Sears Holdings Corp. has filed a lawsuit against its longtime former Chairman Eddie Lampert, Treasury Secretary Steven Mnuchin and others, accusing them of siphoning billions of dollars from the retailer ahead of its bankruptcy.
What are the details?
The struggling company filed for Chapter 11 bankruptcy last fall, at which point Lampert stepped down as CEO. He created Sears Holdings Corp. in 2005, through the merger of Sears, Roebuck & Co. and Kmart Holdings Corp.
With Lampert at the helm, the firm went into a death spiral, riddled with billions in debt and plagued with devastated losses in both sales and share price. The lawsuit — filed by Sears' restructuring team on behalf of creditors — alleges Lampert and other insiders conspired to "strip" Sears of assets, Reuters reported, using schemes including bogus financial plans, "fraudulent transfers," and deflated real estate values as part of lopsided spinoff agreements.
Sears Holdings claims its most valuable assets were hijacked as the wheels fell off, including its major brands and best real estate, in order to pay off bills with no plan for keeping the company solvent.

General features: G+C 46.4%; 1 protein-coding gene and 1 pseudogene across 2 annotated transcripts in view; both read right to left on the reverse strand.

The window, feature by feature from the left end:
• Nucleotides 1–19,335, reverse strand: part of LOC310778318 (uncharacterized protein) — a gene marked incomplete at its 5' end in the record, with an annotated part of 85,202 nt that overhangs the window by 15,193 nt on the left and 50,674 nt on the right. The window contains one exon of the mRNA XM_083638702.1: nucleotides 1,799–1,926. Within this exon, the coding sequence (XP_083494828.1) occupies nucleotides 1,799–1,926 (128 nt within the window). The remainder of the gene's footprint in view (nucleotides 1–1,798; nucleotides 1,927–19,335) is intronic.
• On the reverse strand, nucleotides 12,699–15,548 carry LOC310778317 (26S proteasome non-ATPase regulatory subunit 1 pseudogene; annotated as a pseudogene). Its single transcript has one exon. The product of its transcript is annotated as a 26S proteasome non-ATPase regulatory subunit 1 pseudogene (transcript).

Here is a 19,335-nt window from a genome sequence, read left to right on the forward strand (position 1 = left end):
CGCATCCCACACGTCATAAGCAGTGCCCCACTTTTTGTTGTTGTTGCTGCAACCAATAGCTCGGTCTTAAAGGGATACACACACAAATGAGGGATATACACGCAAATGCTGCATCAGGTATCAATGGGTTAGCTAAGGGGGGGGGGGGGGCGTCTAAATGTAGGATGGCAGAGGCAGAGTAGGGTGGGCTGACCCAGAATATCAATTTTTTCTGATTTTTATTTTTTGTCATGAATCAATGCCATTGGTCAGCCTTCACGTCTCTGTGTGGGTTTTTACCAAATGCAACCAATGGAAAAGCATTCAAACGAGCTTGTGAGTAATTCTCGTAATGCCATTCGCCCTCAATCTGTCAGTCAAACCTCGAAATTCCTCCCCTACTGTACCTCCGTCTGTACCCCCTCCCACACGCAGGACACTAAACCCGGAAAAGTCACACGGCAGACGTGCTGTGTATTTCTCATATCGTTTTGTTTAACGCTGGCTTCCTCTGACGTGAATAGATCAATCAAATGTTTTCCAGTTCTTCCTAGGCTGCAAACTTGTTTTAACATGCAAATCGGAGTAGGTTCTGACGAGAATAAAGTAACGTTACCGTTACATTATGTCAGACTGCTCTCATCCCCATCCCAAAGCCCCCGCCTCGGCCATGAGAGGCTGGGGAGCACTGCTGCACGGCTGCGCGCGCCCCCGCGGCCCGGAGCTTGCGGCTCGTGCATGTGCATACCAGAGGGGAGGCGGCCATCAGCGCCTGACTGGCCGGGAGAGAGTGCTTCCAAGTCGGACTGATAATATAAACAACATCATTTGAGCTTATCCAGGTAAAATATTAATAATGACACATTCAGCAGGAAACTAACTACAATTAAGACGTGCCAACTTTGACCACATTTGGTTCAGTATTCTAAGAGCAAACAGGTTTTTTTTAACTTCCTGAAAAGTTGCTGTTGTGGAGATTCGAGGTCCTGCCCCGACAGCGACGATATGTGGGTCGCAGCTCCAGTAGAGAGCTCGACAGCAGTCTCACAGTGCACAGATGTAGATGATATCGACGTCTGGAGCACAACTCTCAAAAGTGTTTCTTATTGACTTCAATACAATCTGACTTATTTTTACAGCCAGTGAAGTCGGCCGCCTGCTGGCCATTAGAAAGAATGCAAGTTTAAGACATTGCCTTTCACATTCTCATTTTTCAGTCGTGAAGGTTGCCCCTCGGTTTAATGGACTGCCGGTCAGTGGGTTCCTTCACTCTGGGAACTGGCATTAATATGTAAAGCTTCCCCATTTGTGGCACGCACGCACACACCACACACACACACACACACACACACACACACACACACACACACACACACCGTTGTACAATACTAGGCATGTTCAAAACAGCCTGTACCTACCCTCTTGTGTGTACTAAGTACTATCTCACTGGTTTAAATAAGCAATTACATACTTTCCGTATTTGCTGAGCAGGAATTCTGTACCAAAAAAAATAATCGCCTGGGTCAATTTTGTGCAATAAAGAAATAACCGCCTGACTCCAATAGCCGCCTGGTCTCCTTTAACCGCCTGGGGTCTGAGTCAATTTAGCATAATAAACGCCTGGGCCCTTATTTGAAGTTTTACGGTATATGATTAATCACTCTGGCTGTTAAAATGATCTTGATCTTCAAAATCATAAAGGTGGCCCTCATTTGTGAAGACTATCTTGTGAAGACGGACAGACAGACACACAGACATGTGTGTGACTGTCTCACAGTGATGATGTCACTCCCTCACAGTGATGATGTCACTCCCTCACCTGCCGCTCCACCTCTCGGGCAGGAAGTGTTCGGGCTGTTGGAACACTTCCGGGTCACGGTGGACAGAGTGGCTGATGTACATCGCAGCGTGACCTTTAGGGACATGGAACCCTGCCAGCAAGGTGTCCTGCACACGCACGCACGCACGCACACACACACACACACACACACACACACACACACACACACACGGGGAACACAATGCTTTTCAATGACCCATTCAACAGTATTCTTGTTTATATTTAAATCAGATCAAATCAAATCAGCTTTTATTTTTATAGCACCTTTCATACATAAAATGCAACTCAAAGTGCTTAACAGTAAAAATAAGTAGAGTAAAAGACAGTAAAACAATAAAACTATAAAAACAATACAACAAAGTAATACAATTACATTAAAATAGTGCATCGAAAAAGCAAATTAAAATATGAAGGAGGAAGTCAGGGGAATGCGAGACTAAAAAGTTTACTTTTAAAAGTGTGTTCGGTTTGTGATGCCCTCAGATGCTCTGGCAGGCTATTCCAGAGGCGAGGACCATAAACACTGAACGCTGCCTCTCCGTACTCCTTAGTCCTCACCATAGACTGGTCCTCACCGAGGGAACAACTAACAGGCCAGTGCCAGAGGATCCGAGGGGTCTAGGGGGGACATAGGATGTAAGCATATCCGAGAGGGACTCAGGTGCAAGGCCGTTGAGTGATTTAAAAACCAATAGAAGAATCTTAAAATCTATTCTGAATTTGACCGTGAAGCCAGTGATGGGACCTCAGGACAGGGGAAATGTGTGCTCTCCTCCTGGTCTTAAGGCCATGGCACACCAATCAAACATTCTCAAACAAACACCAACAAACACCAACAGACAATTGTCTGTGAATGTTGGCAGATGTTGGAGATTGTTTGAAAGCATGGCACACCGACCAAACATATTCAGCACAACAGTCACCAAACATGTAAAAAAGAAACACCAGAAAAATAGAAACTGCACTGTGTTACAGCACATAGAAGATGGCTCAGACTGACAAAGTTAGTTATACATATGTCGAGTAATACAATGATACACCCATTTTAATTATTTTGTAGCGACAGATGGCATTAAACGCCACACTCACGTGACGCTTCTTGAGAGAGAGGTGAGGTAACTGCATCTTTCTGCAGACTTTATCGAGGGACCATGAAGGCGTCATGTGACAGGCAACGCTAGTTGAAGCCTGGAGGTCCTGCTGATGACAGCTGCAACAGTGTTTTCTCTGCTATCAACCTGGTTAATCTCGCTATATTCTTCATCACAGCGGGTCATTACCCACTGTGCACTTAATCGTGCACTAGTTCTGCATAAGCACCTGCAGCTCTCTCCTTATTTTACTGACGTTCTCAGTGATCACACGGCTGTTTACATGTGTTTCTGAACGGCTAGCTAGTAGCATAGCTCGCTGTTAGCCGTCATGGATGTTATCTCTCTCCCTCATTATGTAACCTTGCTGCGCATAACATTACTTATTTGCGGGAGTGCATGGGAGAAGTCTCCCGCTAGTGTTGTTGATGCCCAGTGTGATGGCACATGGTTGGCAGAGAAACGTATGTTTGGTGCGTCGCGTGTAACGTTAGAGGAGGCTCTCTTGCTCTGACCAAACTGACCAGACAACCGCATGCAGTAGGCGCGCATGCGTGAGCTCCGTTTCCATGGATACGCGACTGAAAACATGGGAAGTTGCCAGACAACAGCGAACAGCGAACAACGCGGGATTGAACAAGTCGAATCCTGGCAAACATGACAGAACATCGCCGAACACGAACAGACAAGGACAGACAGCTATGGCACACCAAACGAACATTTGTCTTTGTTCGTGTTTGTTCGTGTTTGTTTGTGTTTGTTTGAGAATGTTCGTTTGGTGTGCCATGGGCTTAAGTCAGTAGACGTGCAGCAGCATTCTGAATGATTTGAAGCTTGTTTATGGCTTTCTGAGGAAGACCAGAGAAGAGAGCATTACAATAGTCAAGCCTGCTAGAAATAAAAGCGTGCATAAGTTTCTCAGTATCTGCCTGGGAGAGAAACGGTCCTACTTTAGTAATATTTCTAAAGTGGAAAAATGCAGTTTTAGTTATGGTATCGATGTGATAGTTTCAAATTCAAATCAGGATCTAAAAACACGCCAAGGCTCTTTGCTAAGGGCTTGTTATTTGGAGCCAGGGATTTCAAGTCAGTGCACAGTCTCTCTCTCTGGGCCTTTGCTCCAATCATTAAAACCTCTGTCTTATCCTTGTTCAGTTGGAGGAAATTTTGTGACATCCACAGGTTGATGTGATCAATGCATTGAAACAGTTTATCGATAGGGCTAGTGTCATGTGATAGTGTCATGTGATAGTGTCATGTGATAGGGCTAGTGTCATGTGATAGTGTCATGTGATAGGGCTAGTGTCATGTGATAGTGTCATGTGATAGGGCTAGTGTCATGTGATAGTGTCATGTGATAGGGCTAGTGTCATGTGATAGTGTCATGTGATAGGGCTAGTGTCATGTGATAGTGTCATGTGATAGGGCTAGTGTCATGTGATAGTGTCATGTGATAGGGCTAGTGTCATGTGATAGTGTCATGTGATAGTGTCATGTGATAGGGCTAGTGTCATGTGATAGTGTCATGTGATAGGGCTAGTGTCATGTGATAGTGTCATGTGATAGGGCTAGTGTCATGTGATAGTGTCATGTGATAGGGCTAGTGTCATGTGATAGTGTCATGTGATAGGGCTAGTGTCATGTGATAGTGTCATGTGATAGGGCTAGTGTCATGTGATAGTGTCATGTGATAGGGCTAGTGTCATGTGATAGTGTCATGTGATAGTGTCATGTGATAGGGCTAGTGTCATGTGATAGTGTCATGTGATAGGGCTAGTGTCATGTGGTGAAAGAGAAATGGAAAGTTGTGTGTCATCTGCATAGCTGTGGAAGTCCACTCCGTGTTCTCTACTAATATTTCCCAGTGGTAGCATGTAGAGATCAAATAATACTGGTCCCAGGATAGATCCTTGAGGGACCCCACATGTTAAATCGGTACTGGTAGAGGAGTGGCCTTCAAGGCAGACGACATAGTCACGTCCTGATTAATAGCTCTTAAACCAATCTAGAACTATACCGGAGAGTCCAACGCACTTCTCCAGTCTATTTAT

According to the Daily Mail, the complaint reads, "Had defendants not taken these improper and illegal actions, Sears would have had billions of dollars more to pay its third-party creditors today and would not have endured the amount of disruption, expense, and job losses resulting from its recent bankruptcy filing."
The company is seeking the repayment of "billions of dollars of value looted from Sears."
How is Mnuchin involved?
Mr. Mnuchin was previously a director at Sears, but his links to Lampert go way back. The two were college roommates at Yale University, worked together at Goldman Sachs, and Mnuchin was also a one-time director at Lampert's hedge fund, ESL Investments, Inc. (which is also named as a defendant in the suit).
Lampert — a billionaire who is also the corporation's biggest shareholder and biggest lender — purchased most of Sears' assets for $5.2 billion after a February bankruptcy auction.
In a statement on behalf of ELS and Lampert, the hedge fund called the allegations made in the lawsuit "misleading or just flat wrong," and insisted all the decisions questioned were made in the best interest of shareholders, according to Reuters.